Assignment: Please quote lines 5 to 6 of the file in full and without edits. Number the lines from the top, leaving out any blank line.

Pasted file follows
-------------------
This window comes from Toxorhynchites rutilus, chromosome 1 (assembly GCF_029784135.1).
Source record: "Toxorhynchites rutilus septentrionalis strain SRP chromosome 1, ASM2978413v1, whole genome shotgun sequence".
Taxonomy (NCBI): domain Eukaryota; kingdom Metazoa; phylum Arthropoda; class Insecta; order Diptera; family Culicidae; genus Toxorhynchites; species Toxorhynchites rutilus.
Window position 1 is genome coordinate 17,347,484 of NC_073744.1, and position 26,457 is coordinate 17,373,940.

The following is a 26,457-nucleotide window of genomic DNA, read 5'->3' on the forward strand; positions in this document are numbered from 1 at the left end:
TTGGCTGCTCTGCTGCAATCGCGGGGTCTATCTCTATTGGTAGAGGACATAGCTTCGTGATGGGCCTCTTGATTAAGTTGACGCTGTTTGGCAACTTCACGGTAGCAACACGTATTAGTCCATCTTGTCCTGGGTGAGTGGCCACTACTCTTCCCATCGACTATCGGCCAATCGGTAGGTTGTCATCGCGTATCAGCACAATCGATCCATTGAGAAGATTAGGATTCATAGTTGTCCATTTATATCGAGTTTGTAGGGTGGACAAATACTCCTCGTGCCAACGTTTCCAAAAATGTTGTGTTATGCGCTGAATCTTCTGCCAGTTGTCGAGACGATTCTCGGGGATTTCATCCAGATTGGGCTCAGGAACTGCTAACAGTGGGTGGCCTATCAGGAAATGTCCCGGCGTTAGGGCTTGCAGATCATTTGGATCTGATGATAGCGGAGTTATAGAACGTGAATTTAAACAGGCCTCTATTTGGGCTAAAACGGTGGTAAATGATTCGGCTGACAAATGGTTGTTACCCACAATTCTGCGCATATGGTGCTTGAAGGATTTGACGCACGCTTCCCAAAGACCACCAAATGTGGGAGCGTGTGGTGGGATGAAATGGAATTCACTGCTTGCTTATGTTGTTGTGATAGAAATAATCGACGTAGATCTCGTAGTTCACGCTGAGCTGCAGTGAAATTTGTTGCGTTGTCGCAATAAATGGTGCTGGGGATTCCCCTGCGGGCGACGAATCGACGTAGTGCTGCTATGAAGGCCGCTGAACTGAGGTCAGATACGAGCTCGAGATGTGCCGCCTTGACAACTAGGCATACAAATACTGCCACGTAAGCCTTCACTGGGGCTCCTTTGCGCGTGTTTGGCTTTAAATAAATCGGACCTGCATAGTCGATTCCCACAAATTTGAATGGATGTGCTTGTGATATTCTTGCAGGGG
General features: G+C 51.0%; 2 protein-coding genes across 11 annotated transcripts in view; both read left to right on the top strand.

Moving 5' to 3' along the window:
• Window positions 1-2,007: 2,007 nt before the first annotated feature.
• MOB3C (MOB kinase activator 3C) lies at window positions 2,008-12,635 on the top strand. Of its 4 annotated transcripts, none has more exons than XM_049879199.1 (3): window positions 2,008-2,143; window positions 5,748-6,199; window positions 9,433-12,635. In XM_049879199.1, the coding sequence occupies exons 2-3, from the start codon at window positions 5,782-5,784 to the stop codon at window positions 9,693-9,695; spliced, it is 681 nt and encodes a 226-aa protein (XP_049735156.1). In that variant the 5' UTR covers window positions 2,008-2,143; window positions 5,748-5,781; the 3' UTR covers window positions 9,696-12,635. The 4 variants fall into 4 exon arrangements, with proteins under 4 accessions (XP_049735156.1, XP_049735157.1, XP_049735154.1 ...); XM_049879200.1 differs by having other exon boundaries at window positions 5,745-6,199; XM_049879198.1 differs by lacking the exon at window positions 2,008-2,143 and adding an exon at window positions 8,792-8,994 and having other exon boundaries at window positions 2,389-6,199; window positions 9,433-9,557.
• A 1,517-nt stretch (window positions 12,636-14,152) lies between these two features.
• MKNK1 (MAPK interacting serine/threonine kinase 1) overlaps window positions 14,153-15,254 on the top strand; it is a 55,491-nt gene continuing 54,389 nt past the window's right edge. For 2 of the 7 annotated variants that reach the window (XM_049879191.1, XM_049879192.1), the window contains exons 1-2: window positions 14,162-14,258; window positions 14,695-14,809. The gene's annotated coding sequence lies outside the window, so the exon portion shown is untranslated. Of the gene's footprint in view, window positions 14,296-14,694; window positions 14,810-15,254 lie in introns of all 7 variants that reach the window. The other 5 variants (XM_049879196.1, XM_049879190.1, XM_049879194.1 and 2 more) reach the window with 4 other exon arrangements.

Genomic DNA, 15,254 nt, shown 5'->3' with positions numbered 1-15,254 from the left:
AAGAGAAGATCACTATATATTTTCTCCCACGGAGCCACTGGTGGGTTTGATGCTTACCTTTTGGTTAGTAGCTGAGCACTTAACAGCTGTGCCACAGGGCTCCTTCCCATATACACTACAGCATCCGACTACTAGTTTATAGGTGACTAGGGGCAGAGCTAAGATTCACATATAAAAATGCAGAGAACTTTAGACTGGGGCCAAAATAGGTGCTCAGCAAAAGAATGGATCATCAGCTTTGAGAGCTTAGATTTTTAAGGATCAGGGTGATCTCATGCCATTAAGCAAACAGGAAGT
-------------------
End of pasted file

The following is a 26,457-nucleotide window of genomic DNA, read 5'->3' on the forward strand; positions in this document are numbered from 1 at the left end:
TTGGCTGCTCTGCTGCAATCGCGGGGTCTATCTCTATTGGTAGAGGACATAGCTTCGTGATGGGCCTCTTGATTAAGTTGACGCTGTTTGGCAACTTCACGGTAGCAACACGTATTAGTCCATCTTGTCCTGGGTGAGTGGCCACTACTCTTCCCATCGACTATCGGCCAATCGGTAGGTTGTCATCGCGTATCAGCACAATCGATCCATTGAGAAGATTAGGATTCATAGTTGTCCATTTATATCGAGTTTGTAGGGTGGACAAATACTCCTCGTGCCAACGTTTCCAAAAATGTTGTGTTATGCGCTGAATCTTCTGCCAGTTGTCGAGACGATTCTCGGGGATTTCATCCAGATTGGGCTCAGGAACTGCTAACAGTGGGTGGCCTATCAGGAAATGTCCCGGCGTTAGGGCTTGCAGATCATTTGGATCTGATGATAGCGGAGTTATAGAACGTGAATTTAAACAGGCCTCTATTTGGGCTAAAACGGTGGTAAATGATTCGGCTGACAAATGGTTGTTACCCACAATTCTGCGCATATGGTGCTTGAAGGATTTGACGCACGCTTCCCAAAGACCACCAAATGTGGGAGCGTGTGGTGGGATGAAATGGAATTCACTGCTTGCTTATGTTGTTGTGATAGAAATAATCGACGTAGATCTCGTAGTTCACGCTGAGCTGCAGTGAAATTTGTTGCGTTGTCGCAATAAATGGTGCTGGGGATTCCCCTGCGGGCGACGAATCGACGTAGTGCTGCTATGAAGGCCGCTGAACTGAGGTCAGATACGAGCTCGAGATGTGCCGCCTTGACAACTAGGCATACAAATACTGCCACGTAAGCCTTCACTGGGGCTCCTTTGCGCGTGTTTGGCTTTAAATAAATCGGACCTGCATAGTCGATTCCCACAAATTTGAATGGATGTGCTTGTGATATTCTTGCAGGGG